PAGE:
The second is the marble sarcophagus of five members of the Aragonese Royal Family and dates from the late third century, except for the cover. It holds the remains of:

· Frederico II (King of Sicily) who died in 1337

· Giovanni, son of Frederico III, (king of the Kingdom of Sicily) died in 1348

· Ludovico (son of Frederico’s son Pietro) who reigned until his death in 1355

· Maria (daughter of Constanza of Aragon and Frederico III) died 1401

· Pietro (son of Maria) died in 1400 aged just under two years old

a marble sarcophagus of five members of the Italian royal family dates from the 1300s. Figures are carved into the four surrounding sides to resemble the buried royals.

The third sarcophagus is made of wood and was used only once, to move the body of the Blessed Cardinal Giuseppe Benedetto Dusmet (1818 – 1894) from the cemetery of Catania to the Cathedral. He was originally buried in the Monumental Cemetery of Catania.

an ornately carved wooded coffin stands in the cathedral

His mummified body now rests in an urn under the altar of the Virgin in the Cathedral. Through a glass front panel, visitors can see the body with a metal face mask, dressed in religious garments and glimpse his mummified hands. The Cardinal was beautified in 1988. This means that the Catholic Church recognizes the ascension of the deceased person to Paradise. They have the ability to intercede on behalf of those who pray in their name. Dusmet was born into a wealthy family and when he inherited the family money, he gave it all away to the poor. He was ordained a deacon in 1840, a priest in 1841, Archbishop in 1867 and Cardinal in 1889.


On the base of his monument is carved his words "As long as we have a panettello we will share it with the poor"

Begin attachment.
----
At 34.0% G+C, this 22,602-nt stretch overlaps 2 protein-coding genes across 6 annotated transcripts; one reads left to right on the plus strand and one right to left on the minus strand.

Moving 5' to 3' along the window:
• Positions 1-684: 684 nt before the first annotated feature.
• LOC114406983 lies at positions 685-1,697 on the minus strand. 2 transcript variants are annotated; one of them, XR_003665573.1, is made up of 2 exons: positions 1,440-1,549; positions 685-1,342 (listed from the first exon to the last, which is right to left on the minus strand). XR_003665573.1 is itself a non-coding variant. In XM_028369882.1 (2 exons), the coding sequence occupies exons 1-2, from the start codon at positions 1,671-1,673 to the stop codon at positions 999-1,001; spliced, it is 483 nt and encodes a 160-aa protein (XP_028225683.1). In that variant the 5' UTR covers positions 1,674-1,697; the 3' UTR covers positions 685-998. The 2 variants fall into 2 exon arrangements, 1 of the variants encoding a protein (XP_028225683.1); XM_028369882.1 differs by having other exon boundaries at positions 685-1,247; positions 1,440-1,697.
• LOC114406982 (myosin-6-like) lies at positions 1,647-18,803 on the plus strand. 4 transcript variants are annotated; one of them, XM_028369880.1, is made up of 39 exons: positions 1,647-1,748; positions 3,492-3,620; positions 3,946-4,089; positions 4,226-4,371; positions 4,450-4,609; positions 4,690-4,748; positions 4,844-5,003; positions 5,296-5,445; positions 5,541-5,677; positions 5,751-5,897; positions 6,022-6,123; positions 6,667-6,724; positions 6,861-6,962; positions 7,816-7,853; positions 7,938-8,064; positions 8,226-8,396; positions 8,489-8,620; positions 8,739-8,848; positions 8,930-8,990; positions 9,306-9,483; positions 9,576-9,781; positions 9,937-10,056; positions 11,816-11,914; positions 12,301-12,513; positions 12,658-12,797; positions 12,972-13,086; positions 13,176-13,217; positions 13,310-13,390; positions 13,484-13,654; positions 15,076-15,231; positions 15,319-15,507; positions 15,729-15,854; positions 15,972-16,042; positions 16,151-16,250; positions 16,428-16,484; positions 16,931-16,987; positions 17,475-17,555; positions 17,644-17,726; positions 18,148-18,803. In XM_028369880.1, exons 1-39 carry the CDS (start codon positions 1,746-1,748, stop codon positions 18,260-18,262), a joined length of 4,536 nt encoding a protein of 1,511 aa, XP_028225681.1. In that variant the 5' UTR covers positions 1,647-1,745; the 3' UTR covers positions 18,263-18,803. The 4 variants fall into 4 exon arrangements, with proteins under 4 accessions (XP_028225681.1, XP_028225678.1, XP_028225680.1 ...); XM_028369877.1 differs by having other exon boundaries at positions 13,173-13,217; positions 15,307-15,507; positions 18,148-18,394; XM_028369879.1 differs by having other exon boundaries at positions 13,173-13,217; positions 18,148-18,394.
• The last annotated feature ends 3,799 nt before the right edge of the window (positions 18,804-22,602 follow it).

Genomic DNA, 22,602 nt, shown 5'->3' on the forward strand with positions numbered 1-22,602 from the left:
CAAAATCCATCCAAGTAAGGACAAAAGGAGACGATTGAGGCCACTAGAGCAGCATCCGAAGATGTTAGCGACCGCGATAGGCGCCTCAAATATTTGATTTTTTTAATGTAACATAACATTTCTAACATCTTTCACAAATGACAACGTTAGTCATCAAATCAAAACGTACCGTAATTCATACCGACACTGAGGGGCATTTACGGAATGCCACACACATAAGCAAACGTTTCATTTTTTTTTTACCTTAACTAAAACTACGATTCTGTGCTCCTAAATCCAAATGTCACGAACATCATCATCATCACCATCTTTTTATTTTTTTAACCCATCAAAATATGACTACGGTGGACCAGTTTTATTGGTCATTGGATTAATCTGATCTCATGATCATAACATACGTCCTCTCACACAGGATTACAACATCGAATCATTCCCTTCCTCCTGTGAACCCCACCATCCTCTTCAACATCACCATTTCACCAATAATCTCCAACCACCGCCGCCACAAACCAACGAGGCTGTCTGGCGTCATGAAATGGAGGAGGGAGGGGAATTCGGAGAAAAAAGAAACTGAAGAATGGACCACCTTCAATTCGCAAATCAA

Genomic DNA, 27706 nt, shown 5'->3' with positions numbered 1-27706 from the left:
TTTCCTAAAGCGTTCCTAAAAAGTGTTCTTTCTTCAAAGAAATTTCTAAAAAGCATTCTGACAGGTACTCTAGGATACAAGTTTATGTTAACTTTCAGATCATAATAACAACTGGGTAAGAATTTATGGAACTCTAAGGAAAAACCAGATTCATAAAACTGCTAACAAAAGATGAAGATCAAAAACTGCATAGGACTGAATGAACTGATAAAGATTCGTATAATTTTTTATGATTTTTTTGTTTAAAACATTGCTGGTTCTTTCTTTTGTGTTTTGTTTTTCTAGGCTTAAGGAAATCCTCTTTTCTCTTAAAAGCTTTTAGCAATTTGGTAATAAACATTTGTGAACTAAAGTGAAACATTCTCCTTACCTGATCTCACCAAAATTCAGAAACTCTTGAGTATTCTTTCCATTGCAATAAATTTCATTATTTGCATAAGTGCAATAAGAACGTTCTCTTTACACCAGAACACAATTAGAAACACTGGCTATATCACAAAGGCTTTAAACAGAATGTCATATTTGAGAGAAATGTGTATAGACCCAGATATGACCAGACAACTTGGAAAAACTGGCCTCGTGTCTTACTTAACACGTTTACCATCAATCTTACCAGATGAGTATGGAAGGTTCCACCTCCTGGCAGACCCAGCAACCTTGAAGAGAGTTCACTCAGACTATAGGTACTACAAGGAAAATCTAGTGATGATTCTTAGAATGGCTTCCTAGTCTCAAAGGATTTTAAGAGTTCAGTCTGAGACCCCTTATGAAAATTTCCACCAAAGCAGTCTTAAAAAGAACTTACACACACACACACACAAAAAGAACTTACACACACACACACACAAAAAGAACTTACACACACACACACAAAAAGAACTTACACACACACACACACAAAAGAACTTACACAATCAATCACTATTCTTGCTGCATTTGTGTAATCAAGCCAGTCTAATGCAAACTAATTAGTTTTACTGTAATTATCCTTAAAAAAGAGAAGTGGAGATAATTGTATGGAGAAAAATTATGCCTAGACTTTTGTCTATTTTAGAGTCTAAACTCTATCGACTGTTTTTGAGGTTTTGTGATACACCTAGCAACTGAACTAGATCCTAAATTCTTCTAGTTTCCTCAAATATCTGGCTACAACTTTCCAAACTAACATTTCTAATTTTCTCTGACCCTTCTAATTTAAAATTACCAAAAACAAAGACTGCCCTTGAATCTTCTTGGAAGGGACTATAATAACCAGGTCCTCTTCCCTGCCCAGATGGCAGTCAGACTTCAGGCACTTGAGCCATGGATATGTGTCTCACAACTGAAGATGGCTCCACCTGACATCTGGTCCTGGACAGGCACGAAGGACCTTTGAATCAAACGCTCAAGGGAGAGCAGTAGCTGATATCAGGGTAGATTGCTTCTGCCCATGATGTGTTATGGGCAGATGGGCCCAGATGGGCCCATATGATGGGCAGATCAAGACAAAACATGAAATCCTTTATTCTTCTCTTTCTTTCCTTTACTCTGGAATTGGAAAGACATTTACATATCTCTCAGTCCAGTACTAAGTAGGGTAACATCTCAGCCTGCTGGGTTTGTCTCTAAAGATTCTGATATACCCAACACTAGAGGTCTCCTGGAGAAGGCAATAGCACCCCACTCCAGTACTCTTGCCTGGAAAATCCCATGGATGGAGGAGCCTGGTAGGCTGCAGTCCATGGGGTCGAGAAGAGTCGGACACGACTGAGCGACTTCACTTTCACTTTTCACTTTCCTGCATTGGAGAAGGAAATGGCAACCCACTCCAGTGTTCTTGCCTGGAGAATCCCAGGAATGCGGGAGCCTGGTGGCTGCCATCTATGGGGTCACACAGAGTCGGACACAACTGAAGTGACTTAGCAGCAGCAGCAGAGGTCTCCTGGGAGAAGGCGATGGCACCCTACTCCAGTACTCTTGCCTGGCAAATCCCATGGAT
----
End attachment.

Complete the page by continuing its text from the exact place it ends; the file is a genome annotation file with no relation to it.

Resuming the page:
Moving along on the tour, we passed through the red ropes that normally hold back visitors near the main altar. For those who like to take photographs, this is a chance to click away without people standing in front and blocking the shot.

front of church, walls are decorated with frescos of bilblical scenes. the roof is too

It was also a chance to see the amazing wooden carvings up close, created in the early 2000s, that adorn the stands near the altar.

a wooden carved church pulpit of an angel blowing a trumpet.
carved wooden church pulpit

Through another locked door our tour entered the dressing room for the priors, the sacristy.

a room where the priests get ready for the mass is lined in wood with religious paintings.

A large fresco by Giacinto Platania graces one of the walls. It depicts the 1669 eruption and the lava flow that surrounded the left side of Catania. It is an interesting glimpse of the past, as most of the town was subsequently destroyed in the earthquake of 1693 and rebuilt in an entirely different pattern. In the fresco, Michael Angelis Bonadies (1603 – 1686), Bishop of the Catholic Church, is painted on the wharf blessing people who are escaping the lava flow. He is also painted just below the main picture.

a fresco of the lava flow that surrounded Catania but left the buildings untouched.

Being able to have a detailed guided tour for such a small donation was definitely worthwhile. Seeing behind locked doors into areas not available to the general public gave a more detailed appreciation of the beauty and history of the Cathedral. After the hour tour, I was then free to wander the chapel and admire the rest of the artwork and architecture of this beautiful building. Even the front doors of the Cathedral are beautifully carved.

elaborately carved wooden church doors with biblical references

The Cathedral is located in Piazza del Duoma, Catania, Sicily, Italy

Open each day between 7am and noon, except on Sunday when it is open 7.30am to 12.30pm

map of Italy showing position of Catania

Happy Travels!



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1 Kommentar


janeacampbell
23. Jan.

What an interesting place - however, I'm sure Dusmet was beatified rather than beautified!